Preparing for launch at Hunter’s Island Hike

Outreach events will have a new look and sound this spring at Friends of the Rappahannock (FOR). We want to bring our message of river advocacy and stewardship to as many people as possible, so we’ve kicked off a couple of new programs and enhanced some our most popular events from years past.

One new program for 2018 is Nuestro Rappahannock (Our Rappahannock), a Spanish-language component of our outreach tools. We’ve always tried to engage people about river safety and conservation concepts, and Nuestro Rappahannock will complement that work by reaching out to the approximately 10% of the Fredericksburg population that speaks Spanish. FOR is translating handouts and brochures that previously were available only in English. FOR has done this kind of work in the past, and Nuestro Rappahannock is a renewal of those earlier efforts, with added emphasis. We hope to meet more of our Latino community at the Wild & Scenic Film Fest, Earth Day and Riverfest. We’re also hoping to have an outreach table at Falmouth Beach a few times during the summer.

Woodie Walker interviews Joe Rowe

A couple of years ago we started developing an oral history project, and this month we officially kicked off Life Along the Rappahannock, our collection of interviews and transcripts with narrators who have had some very interesting experiences living in the Rappahannock watershed.

The first three interviews tell aspects of the Embrey Dam removal, and the next two branch out into the local history of river advocacy and a story from our Native American community. We’ll have a laptop at our Wild and Scenic Film Festivals and show clips so attendees can talk with staff and interns who are working on the project.

The third tool in our outreach box this spring is Trout in the Classroom (TIC), a partnership with the Rapidan Chapter of Trout Unlimited that puts aquariums in local science classrooms. Students help raise brook trout from eggs, and near the end of the school year, the trout fingerlings are released into a Blue Ridge Mountain stream. This is FOR’s second year in the TIC program, and it is an incredibly-effective ecology lesson for students. This year has presented some pretty tough challenges, however.

FOR helps oversee five tanks, and each of them experienced high mortality rates this year, from undetermined sources. After consulting with trout biologists, and faculty from the University of Mary Washington, we’ve decided to not release any fish from our five tanks. The chance of introducing a problem into an otherwise healthy stream is too great, so we’ll try again next year, with more knowledge and experience under our belts. Our story this spring isn’t as happy as last year’s, but the take-away message is still the same: it takes a very clean, cold, well-oxygenated, and balanced ecosystem to grow brook trout, the streams that can do that are rare, and they need to be protected.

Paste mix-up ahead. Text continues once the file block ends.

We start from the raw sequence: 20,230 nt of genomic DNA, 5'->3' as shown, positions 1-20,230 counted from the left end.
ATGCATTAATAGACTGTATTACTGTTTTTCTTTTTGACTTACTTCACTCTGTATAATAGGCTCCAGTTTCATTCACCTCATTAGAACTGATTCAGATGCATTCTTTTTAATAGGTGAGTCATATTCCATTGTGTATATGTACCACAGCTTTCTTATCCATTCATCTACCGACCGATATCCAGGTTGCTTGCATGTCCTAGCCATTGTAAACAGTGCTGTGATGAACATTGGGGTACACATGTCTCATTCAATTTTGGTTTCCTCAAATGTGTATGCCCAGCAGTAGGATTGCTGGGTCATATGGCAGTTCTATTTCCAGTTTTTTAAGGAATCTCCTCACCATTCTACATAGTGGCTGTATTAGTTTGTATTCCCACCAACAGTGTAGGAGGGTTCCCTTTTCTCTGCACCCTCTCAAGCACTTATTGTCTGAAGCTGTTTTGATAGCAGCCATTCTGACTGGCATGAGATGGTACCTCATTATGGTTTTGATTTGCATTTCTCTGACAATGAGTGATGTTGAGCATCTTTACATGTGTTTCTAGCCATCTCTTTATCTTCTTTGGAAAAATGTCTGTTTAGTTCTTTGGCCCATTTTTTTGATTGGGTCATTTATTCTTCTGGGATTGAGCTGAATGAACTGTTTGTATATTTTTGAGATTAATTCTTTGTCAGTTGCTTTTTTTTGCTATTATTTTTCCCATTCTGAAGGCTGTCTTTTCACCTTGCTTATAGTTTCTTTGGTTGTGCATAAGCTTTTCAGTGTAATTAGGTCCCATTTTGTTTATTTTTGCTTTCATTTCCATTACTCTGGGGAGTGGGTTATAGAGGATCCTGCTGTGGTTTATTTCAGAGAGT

Over the past two years, our spring interpretive events have blossomed into some pretty cool adventures. Our first hike this year is the Hunter’s Island Magical History Tour on April 14. This wooded 80-acre island is located across from the FOR office. Its owner, local architect and history enthusiast Mary Ellen Wheeler, leads attendees on the hike, exploring the area where Capt. John Smith had a firefight with Manahoac Indians more than 400 years ago. We have added a very special surprise to this year’s hike, so get tickets early. Space is limited.

The following weekend we’ll take our show on the road, all the way to Old Mill Park, for Earth Day 2018 on April 21. We have a great, hands-on geology activity for youngsters in the works, plus animal trivia in Spanish, and we hear Batgirl may make a special visit to our booth!

We’ll transition from bats to birds on May 6, when longtime River Friends Mike and Joella Killian from UMW lead our Eagles, Beetles, and Wild Edibles Hike. Last year we spent the morning watching Scarlet tanagers and Pileated woodpeckers, plus lots of other fascinating birds. Mike is quite the horticulturalist and always finds lots of interesting plants, like our large Jack-in-the-pulpits. Joella is an entomologist, but we always seem to spend more time with our eyes in the trees, rather than on the ground. We may have to roll a few logs for her this year…

Please take the time to check out our events page and get your tickets early, especially if you want a seat on the river trips, like the June 9 Civil War Paddle. We look forward to see you this spring, beginning with the Wild and Scenic Film Festivals March 24 and 31, which includes a Spanish-language short film. Nuestro Rappahannock. I like the sound of that.